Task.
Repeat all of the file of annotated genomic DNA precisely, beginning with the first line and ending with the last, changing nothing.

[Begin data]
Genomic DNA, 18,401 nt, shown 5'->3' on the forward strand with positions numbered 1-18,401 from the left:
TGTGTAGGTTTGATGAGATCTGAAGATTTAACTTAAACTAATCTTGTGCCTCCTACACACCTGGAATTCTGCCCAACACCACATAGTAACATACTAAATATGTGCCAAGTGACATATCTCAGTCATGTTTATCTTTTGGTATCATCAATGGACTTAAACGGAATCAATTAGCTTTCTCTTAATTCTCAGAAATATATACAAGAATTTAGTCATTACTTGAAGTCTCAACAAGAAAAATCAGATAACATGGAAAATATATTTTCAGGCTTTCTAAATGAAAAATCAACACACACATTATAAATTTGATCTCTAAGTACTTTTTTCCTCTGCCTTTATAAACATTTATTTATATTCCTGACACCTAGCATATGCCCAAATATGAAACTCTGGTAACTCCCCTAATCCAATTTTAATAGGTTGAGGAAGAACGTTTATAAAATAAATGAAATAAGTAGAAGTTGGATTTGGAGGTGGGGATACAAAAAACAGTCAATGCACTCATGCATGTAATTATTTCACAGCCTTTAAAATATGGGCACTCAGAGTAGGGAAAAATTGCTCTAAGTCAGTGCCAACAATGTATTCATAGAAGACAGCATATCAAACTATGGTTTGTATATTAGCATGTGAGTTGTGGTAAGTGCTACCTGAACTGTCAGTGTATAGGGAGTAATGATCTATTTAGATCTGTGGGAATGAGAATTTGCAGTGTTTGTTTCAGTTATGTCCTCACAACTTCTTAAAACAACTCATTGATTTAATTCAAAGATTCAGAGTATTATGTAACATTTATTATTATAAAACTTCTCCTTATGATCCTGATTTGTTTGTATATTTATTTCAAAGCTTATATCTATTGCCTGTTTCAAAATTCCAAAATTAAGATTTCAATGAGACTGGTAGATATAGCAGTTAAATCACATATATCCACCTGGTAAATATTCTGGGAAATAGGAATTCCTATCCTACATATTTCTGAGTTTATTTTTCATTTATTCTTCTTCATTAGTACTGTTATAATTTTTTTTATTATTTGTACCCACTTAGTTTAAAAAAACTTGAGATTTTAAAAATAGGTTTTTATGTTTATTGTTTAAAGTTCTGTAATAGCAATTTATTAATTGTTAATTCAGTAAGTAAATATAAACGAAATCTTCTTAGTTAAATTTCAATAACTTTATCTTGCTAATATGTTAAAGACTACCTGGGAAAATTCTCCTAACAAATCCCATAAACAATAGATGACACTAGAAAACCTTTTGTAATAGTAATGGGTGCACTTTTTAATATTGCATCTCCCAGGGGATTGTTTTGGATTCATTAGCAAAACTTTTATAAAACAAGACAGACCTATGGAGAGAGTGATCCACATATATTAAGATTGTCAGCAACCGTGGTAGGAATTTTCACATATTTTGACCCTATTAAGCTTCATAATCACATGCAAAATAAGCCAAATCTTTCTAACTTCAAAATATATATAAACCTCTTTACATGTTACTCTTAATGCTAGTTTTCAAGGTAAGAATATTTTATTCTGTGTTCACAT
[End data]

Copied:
Genomic DNA, 18,401 nt, shown 5'->3' on the forward strand with positions numbered 1-18,401 from the left:
TGTGTAGGTTTGATGAGATCTGAAGATTTAACTTAAACTAATCTTGTGCCTCCTACACACCTGGAATTCTGCCCAACACCACATAGTAACATACTAAATATGTGCCAAGTGACATATCTCAGTCATGTTTATCTTTTGGTATCATCAATGGACTTAAACGGAATCAATTAGCTTTCTCTTAATTCTCAGAAATATATACAAGAATTTAGTCATTACTTGAAGTCTCAACAAGAAAAATCAGATAACATGGAAAATATATTTTCAGGCTTTCTAAATGAAAAATCAACACACACATTATAAATTTGATCTCTAAGTACTTTTTTCCTCTGCCTTTATAAACATTTATTTATATTCCTGACACCTAGCATATGCCCAAATATGAAACTCTGGTAACTCCCCTAATCCAATTTTAATAGGTTGAGGAAGAACGTTTATAAAATAAATGAAATAAGTAGAAGTTGGATTTGGAGGTGGGGATACAAAAAACAGTCAATGCACTCATGCATGTAATTATTTCACAGCCTTTAAAATATGGGCACTCAGAGTAGGGAAAAATTGCTCTAAGTCAGTGCCAACAATGTATTCATAGAAGACAGCATATCAAACTATGGTTTGTATATTAGCATGTGAGTTGTGGTAAGTGCTACCTGAACTGTCAGTGTATAGGGAGTAATGATCTATTTAGATCTGTGGGAATGAGAATTTGCAGTGTTTGTTTCAGTTATGTCCTCACAACTTCTTAAAACAACTCATTGATTTAATTCAAAGATTCAGAGTATTATGTAACATTTATTATTATAAAACTTCTCCTTATGATCCTGATTTGTTTGTATATTTATTTCAAAGCTTATATCTATTGCCTGTTTCAAAATTCCAAAATTAAGATTTCAATGAGACTGGTAGATATAGCAGTTAAATCACATATATCCACCTGGTAAATATTCTGGGAAATAGGAATTCCTATCCTACATATTTCTGAGTTTATTTTTCATTTATTCTTCTTCATTAGTACTGTTATAATTTTTTTTATTATTTGTACCCACTTAGTTTAAAAAAACTTGAGATTTTAAAAATAGGTTTTTATGTTTATTGTTTAAAGTTCTGTAATAGCAATTTATTAATTGTTAATTCAGTAAGTAAATATAAACGAAATCTTCTTAGTTAAATTTCAATAACTTTATCTTGCTAATATGTTAAAGACTACCTGGGAAAATTCTCCTAACAAATCCCATAAACAATAGATGACACTAGAAAACCTTTTGTAATAGTAATGGGTGCACTTTTTAATATTGCATCTCCCAGGGGATTGTTTTGGATTCATTAGCAAAACTTTTATAAAACAAGACAGACCTATGGAGAGAGTGATCCACATATATTAAGATTGTCAGCAACCGTGGTAGGAATTTTCACATATTTTGACCCTATTAAGCTTCATAATCACATGCAAAATAAGCCAAATCTTTCTAACTTCAAAATATATATAAACCTCTTTACATGTTACTCTTAATGCTAGTTTTCAAGGTAAGAATATTTTATTCTGTGTTCACAT